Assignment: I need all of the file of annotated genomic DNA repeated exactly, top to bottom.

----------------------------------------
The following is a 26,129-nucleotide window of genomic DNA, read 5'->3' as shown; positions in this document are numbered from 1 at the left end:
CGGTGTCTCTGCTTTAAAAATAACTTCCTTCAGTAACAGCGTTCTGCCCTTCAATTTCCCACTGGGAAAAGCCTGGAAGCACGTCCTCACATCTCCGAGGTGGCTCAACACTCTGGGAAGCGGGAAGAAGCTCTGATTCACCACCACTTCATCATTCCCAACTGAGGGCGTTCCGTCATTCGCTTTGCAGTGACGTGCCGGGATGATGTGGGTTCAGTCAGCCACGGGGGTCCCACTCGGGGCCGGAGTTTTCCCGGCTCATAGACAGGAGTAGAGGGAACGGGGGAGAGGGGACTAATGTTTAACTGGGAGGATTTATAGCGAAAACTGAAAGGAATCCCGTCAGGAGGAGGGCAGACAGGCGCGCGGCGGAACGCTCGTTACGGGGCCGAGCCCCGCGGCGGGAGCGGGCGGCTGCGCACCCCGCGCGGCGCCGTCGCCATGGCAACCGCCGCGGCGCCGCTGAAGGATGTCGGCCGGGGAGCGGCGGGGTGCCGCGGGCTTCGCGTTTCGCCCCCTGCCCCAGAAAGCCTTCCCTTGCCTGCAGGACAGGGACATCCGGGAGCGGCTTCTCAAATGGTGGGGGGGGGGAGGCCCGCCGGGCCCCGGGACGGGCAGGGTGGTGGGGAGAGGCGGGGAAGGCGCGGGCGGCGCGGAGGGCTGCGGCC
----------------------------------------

The following is a 26,129-nucleotide window of genomic DNA, read 5'->3' as shown; positions in this document are numbered from 1 at the left end:
CGGTGTCTCTGCTTTAAAAATAACTTCCTTCAGTAACAGCGTTCTGCCCTTCAATTTCCCACTGGGAAAAGCCTGGAAGCACGTCCTCACATCTCCGAGGTGGCTCAACACTCTGGGAAGCGGGAAGAAGCTCTGATTCACCACCACTTCATCATTCCCAACTGAGGGCGTTCCGTCATTCGCTTTGCAGTGACGTGCCGGGATGATGTGGGTTCAGTCAGCCACGGGGGTCCCACTCGGGGCCGGAGTTTTCCCGGCTCATAGACAGGAGTAGAGGGAACGGGGGAGAGGGGACTAATGTTTAACTGGGAGGATTTATAGCGAAAACTGAAAGGAATCCCGTCAGGAGGAGGGCAGACAGGCGCGCGGCGGAACGCTCGTTACGGGGCCGAGCCCCGCGGCGGGAGCGGGCGGCTGCGCACCCCGCGCGGCGCCGTCGCCATGGCAACCGCCGCGGCGCCGCTGAAGGATGTCGGCCGGGGAGCGGCGGGGTGCCGCGGGCTTCGCGTTTCGCCCCCTGCCCCAGAAAGCCTTCCCTTGCCTGCAGGACAGGGACATCCGGGAGCGGCTTCTCAAATGGTGGGGGGGGGGAGGCCCGCCGGGCCCCGGGACGGGCAGGGTGGTGGGGAGAGGCGGGGAAGGCGCGGGCGGCGCGGAGGGCTGCGGCC